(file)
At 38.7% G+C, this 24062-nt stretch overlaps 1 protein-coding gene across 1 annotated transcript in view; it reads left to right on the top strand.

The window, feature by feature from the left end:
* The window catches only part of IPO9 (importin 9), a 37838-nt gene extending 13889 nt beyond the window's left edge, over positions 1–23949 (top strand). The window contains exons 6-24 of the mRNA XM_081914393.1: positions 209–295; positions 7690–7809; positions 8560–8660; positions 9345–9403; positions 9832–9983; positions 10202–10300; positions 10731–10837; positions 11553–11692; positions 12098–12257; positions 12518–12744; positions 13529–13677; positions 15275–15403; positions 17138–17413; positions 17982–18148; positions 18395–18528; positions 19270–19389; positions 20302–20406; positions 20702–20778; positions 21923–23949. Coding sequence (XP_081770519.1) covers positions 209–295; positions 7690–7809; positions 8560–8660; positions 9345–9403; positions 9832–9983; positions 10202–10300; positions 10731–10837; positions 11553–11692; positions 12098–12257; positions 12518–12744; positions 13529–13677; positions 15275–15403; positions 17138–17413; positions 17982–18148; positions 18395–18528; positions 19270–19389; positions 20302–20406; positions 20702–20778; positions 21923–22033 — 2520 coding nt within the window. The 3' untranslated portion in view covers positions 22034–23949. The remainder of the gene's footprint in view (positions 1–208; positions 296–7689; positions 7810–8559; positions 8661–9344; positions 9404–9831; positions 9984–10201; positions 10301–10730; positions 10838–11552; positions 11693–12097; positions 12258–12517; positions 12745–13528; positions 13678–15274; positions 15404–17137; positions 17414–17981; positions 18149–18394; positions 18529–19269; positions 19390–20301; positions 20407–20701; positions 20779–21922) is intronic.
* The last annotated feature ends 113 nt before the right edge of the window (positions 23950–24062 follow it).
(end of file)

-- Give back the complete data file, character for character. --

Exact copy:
At 38.7% G+C, this 24062-nt stretch overlaps 1 protein-coding gene across 1 annotated transcript in view; it reads left to right on the top strand.

The window, feature by feature from the left end:
* The window catches only part of IPO9 (importin 9), a 37838-nt gene extending 13889 nt beyond the window's left edge, over positions 1–23949 (top strand). The window contains exons 6-24 of the mRNA XM_081914393.1: positions 209–295; positions 7690–7809; positions 8560–8660; positions 9345–9403; positions 9832–9983; positions 10202–10300; positions 10731–10837; positions 11553–11692; positions 12098–12257; positions 12518–12744; positions 13529–13677; positions 15275–15403; positions 17138–17413; positions 17982–18148; positions 18395–18528; positions 19270–19389; positions 20302–20406; positions 20702–20778; positions 21923–23949. Coding sequence (XP_081770519.1) covers positions 209–295; positions 7690–7809; positions 8560–8660; positions 9345–9403; positions 9832–9983; positions 10202–10300; positions 10731–10837; positions 11553–11692; positions 12098–12257; positions 12518–12744; positions 13529–13677; positions 15275–15403; positions 17138–17413; positions 17982–18148; positions 18395–18528; positions 19270–19389; positions 20302–20406; positions 20702–20778; positions 21923–22033 — 2520 coding nt within the window. The 3' untranslated portion in view covers positions 22034–23949. The remainder of the gene's footprint in view (positions 1–208; positions 296–7689; positions 7810–8559; positions 8661–9344; positions 9404–9831; positions 9984–10201; positions 10301–10730; positions 10838–11552; positions 11693–12097; positions 12258–12517; positions 12745–13528; positions 13678–15274; positions 15404–17137; positions 17414–17981; positions 18149–18394; positions 18529–19269; positions 19390–20301; positions 20407–20701; positions 20779–21922) is intronic.
* The last annotated feature ends 113 nt before the right edge of the window (positions 23950–24062 follow it).